Welcome to our archive of the "Ask a Filmmaker," a column that was devoted to your questions and concerns about the filmmaking process. Our guest columnists were screenwriter John August (Go, Charlie's Angels), director Penelope Spheeris (The Decline of Western Civilization, Wayne's World) and cinematographer Oliver Stapleton (My Beautiful Laundrette, The Cider House Rules, The Shipping News).
|Ask a Screenwriter||Ask a Director||Ask a Cinematographer|
|by John August||by Penelope Spheeris||by Oliver Stapleton|
I've been writing a screenplay that is based on a certain concept album. I was wondering where, how, and any other information that I would need to obtain permission to adapt the work.
Standard advice applies here: If youre basing your work on someone elses work, then copyright probably applies, and you'll need to get their permission in writing at some point.
(I say copyright probably applies. If what youre writing is clearly a parody, you may be able to slip through. For example, if your movie pokes fun at We Are the World celebrity sing-alongs, you would likely be safely in parody territory. Youd also be a decade or two too late, but so be it.)
The question of when you need to get permission is more difficult to answer. If youre just writing this for the hell of it, keep typing. Dont worry about getting anyones permission. But if youre convinced this will be your magnum opus, then its a good idea to start the process of tracking down the copyright-holders. You'll want to see if theyre at all interested in working with you.
In the case of a concept album, copyright almost certainly rests with the songwriters, so start there. Figure out who they are, then try to find contact information. Start with Google (since youre already on-line), searching for both the songwriter and the record label. If you dont have any luck, my next stop would be to call ASCAP and BMI in Los Angeles (or Nashville, if its a country/western album), and try to find agency or other contact information.
If you strike out here, your next best bet is the record label that released the album. Ask for the legal department, and be as nice as humanly possible while they try to direct you to the proper people. Your final option would be to enlist the help of an experienced entertainment attorney, both to track down the copyright holders and to help you draft any agreements you need.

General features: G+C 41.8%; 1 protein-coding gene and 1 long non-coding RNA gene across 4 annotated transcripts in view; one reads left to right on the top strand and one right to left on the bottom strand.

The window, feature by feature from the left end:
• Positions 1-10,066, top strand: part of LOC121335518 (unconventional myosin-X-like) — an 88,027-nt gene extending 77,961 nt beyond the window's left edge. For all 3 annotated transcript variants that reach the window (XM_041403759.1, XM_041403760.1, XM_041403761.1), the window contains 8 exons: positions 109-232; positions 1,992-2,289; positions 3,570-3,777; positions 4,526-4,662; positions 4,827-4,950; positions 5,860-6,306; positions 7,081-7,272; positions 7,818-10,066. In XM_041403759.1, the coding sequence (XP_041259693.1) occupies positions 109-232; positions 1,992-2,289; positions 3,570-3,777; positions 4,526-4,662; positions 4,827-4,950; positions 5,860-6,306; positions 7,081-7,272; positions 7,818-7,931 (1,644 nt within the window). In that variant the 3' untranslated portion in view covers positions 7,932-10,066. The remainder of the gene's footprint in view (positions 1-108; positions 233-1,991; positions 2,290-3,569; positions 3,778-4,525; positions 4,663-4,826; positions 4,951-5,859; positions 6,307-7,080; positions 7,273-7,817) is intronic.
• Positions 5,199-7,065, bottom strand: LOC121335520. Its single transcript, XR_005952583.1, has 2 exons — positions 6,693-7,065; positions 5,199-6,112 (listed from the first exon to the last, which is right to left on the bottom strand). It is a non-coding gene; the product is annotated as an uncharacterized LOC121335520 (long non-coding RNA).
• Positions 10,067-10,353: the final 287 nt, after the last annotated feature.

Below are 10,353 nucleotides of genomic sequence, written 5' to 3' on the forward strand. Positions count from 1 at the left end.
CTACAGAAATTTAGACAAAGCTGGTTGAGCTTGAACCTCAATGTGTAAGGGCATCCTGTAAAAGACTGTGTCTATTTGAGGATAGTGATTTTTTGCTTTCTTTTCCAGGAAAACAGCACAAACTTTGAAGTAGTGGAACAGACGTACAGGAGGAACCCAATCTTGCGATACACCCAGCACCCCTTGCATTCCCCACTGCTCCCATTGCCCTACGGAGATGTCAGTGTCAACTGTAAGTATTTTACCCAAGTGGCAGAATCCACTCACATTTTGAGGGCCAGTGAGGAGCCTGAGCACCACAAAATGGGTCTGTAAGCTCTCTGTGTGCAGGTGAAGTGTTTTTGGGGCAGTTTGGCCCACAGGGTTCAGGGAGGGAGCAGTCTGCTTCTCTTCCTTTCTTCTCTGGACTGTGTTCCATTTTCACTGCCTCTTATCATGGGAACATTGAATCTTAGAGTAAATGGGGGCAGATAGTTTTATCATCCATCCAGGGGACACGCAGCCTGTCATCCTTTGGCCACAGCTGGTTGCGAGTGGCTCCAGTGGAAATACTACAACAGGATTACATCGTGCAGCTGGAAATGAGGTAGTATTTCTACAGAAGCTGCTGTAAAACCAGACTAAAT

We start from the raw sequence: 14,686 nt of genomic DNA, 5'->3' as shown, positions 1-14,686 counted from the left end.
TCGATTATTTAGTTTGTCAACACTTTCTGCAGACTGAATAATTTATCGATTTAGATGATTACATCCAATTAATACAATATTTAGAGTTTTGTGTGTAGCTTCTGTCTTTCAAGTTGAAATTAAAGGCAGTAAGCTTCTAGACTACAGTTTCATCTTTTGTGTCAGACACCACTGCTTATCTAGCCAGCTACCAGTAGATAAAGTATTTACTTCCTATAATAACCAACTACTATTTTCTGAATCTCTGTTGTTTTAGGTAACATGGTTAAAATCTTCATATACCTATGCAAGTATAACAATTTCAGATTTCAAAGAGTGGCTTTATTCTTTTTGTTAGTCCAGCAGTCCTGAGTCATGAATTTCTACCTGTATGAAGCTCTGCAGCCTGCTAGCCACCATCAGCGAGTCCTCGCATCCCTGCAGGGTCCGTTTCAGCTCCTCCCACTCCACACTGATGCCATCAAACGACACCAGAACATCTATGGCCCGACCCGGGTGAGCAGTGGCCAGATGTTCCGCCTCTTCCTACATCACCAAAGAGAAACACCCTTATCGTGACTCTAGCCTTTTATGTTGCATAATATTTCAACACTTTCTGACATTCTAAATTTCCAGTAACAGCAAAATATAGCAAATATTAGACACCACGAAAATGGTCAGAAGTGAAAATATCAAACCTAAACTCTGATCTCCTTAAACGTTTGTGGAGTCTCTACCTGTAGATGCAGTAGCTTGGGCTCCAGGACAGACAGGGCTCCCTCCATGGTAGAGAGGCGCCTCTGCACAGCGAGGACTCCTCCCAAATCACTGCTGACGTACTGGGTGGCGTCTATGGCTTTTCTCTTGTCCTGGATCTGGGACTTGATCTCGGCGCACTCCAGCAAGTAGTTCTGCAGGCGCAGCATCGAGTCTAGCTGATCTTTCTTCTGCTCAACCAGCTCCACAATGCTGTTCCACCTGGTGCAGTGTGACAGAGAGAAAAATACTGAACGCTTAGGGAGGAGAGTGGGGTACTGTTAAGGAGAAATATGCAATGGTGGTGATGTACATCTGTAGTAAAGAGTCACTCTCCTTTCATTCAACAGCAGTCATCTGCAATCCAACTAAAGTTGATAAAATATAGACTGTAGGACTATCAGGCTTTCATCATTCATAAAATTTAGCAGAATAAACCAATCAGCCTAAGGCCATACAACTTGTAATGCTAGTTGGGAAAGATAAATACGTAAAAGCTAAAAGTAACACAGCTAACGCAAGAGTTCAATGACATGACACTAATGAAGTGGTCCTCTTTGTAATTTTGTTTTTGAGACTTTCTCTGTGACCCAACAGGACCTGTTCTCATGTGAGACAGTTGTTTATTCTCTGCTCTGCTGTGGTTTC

I am going to be working on a film, starring an actor with almost the same comedic abilities and talents as Mike Myers pretty soon. While this makes shooting a lot more of a fun workplace, and will certainly make the picture funnier; he tends to talk a little too much and distract all others around him. When working on a film like Wayne's World with such a funny cast, how did you control the set to knuckle down and finish the work you needed to complete?
Also, what made you choose 'Bohemian Rhapsody?' It has turned into one of the iconic moments of my generation and is completely unexplained in regards to the plot...who came up with the idea? And what did it say in the script?
You got an actor almost amazing as Mike Meyers? Cant wait to see your movie. Yes, indeed, many actors love performing on camera, off camera, while theyre eating, and if possible when they are sleeping. Now, thats not to say that actors are not absolutely wonderful people. They just have this uncontrollable urge to perform and give of themselves. As a director, you do have a responsibility to use the hours of the shoot day as efficiently as you possibly can. If an actor is taking up too much time between takes, then you need to have a private meeting with him and discuss this. Never reprimand or humiliate one of your actors in the presence of others. And actually, in your private meeting you can ask h! is help and gently explain why its best for you both and for the picture if you use your time well. You remind me of when I was shooting Waynes World because Mike Meyers was hilarious between takes. He would do impersonations of all the crew members. I remember one night when he stole my leather jacket and shades and strutted around imitating me. It took some time, but it was hilarious and generally Mike was great at keeping everybodys spirits high. Chris Farley, god bless him, was also amazing at making us laugh when the cameras werent rolling.